Subject and Keywords:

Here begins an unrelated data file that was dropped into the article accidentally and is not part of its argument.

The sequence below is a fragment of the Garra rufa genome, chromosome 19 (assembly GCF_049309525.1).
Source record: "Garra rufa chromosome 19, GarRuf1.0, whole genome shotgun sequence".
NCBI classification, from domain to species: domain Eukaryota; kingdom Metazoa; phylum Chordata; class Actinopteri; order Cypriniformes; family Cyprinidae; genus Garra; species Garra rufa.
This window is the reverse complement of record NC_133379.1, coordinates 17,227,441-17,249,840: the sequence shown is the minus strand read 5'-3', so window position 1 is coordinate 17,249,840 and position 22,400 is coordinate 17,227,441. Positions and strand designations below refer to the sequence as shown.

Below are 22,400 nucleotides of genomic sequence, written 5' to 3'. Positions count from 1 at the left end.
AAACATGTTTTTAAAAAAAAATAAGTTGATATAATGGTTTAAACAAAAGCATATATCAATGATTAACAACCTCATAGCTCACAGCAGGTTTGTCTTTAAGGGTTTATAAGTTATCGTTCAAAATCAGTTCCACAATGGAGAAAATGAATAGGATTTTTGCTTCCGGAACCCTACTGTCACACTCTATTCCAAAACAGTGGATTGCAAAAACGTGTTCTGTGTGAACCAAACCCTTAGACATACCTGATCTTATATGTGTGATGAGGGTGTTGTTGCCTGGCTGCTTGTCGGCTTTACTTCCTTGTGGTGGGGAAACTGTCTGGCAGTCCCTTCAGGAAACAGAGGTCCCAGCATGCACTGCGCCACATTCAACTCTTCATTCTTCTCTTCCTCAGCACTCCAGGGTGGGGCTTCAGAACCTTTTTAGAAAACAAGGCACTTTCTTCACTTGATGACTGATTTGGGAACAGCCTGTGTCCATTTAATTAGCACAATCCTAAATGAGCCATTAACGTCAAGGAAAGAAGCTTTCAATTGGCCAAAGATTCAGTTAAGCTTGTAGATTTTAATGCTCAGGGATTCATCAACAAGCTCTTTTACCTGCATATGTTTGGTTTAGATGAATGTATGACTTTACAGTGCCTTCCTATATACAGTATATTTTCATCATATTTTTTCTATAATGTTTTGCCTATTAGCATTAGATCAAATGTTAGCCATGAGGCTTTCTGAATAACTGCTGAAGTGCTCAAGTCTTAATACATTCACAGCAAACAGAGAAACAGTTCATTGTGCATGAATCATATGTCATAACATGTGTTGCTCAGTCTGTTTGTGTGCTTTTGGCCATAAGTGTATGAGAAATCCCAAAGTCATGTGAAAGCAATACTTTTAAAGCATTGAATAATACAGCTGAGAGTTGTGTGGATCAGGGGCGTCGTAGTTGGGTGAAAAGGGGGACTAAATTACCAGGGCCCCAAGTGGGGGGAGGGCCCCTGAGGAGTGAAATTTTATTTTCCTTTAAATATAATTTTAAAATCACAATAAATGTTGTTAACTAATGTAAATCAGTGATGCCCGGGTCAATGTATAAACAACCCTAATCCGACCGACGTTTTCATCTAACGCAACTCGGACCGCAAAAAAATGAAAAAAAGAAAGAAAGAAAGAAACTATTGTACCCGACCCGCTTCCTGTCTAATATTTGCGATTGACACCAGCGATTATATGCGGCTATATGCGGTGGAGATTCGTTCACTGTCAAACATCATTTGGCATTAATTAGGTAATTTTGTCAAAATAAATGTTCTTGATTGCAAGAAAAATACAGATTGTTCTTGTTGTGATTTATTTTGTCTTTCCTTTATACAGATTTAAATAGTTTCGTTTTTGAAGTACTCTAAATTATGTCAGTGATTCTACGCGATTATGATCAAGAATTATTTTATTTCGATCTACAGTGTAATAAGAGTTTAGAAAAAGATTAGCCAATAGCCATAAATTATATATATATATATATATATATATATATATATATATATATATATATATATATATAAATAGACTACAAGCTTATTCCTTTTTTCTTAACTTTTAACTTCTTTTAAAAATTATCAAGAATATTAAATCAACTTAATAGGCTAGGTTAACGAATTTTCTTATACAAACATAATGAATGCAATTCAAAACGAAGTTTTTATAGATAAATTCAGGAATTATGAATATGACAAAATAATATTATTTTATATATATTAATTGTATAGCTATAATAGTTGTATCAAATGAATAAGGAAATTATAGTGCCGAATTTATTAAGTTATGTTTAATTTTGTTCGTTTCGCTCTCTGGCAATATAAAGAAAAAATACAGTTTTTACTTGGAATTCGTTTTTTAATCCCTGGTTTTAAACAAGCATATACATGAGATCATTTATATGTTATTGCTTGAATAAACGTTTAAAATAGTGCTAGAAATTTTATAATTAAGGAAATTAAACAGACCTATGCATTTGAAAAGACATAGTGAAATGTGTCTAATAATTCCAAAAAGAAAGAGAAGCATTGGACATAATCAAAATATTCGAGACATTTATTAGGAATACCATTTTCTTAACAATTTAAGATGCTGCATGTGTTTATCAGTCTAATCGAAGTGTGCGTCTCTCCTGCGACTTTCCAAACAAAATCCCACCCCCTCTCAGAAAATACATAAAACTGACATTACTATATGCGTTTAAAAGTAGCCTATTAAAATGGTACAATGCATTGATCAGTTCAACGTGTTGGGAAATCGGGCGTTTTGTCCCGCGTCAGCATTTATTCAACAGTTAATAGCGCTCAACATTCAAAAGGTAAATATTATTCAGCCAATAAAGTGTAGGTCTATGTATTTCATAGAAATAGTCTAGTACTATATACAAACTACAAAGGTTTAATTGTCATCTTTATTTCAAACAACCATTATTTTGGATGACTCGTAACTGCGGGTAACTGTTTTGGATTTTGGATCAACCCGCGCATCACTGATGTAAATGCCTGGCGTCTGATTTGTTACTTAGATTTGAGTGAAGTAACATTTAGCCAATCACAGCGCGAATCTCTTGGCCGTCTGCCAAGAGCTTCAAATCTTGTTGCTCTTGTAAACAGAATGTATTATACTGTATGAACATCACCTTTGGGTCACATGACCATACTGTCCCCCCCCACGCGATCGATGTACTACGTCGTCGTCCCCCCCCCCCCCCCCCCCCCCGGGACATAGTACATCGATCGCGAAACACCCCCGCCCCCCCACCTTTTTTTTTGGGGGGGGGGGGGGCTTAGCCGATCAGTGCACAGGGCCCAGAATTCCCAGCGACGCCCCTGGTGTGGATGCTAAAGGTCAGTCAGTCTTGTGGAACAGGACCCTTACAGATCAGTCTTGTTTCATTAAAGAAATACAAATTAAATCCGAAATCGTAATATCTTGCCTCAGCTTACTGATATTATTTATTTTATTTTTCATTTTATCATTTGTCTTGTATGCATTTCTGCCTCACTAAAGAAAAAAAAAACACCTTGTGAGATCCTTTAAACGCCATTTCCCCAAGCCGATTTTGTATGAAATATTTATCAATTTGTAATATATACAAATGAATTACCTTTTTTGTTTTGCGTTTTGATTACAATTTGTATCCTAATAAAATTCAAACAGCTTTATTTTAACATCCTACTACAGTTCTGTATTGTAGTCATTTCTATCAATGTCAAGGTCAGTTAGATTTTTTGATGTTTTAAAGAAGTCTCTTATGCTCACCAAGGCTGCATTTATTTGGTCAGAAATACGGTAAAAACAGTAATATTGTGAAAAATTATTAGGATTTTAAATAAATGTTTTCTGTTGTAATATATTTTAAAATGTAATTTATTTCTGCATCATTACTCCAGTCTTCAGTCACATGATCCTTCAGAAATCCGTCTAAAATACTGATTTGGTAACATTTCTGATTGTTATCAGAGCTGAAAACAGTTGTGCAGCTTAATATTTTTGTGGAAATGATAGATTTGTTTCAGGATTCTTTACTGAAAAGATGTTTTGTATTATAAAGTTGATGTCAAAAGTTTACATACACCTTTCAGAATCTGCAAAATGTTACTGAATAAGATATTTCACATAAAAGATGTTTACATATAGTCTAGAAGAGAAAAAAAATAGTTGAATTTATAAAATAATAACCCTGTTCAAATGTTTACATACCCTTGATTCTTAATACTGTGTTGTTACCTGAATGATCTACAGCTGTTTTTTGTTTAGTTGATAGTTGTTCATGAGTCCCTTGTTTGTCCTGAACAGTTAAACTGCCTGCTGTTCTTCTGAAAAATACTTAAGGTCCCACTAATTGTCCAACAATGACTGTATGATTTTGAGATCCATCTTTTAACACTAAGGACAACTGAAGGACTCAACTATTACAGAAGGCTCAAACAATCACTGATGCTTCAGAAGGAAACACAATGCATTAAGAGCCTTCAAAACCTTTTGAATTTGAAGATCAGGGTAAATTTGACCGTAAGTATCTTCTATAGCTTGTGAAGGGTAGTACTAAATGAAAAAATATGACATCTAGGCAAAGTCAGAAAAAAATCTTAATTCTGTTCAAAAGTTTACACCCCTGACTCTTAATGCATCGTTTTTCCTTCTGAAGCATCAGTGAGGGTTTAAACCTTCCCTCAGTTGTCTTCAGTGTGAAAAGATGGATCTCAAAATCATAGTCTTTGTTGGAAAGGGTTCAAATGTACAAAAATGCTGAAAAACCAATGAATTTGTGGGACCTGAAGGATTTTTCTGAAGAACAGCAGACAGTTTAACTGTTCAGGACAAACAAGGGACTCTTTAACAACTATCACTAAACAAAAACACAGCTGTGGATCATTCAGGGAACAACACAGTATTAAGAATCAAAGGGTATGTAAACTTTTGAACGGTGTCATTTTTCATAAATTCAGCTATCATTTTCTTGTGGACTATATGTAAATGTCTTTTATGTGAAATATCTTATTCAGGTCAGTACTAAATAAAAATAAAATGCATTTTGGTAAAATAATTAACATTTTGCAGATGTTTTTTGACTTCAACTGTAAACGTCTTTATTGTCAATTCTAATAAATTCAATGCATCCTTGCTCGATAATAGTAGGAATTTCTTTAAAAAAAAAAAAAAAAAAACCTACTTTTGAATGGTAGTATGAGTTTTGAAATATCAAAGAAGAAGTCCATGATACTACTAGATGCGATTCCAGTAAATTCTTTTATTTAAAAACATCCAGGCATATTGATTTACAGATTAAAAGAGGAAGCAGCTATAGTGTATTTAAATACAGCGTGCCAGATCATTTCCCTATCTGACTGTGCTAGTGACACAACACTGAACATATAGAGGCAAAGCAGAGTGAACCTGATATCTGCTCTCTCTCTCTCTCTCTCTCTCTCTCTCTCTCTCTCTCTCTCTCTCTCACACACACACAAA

Hitler did not hide the fact that he was a firm opponent of democracy. The analysis of his many statements indicates that he substantiated his anti-democratic argumentation with various contentions. He primarily accentuated crucial role played in national life by great individuals. He constantly repeated that great inventions are a result of great personalities’ efforts and not a consequence of majority’s endeavor. Democracy is nothing but a rule of the mediocre and the average; it destroys personality. He also claimed that parliamentarian democracy is closely linked with Jewry. The analysis of this fragment of Hitler’s rhetoric shows that he employed arguments which had been well-known for a long time for example Plato’s statement that it is difficult to choose boat’s helmsman by vote. The prevalent majority of these arguments can be found on the pages of textbooks on history of political philosophy. Hitler only put them forward in much more primitive, or even brutal, form. Against the background of the above-mentioned arguments, Hitler’s attitude towards the institution of referendum during the Weimar period is provided. Hitler and NSDAP were involved with the referendum initiative concerning the rejection of the Young’s Plan but refused to participate in the referendum initiative which was supposed to lead to the strengthening of presidential powers. According to Hitler, referendums should only be employed to gain approval for already committed deeds. That was a meaning of referendums organized in 1933, 1934, 1936 and 1938 which Hitler linked with popular elections. They only provided elements of democratic decorum but they were of no account as far as Hitler’s activities were concerned. They were nothing more than a useful propaganda tool. By invoking referendums, Hitler attempted to secure for himself – mostly in the eyes of foreign countries – recognition as a national leader who enjoys his people’s support.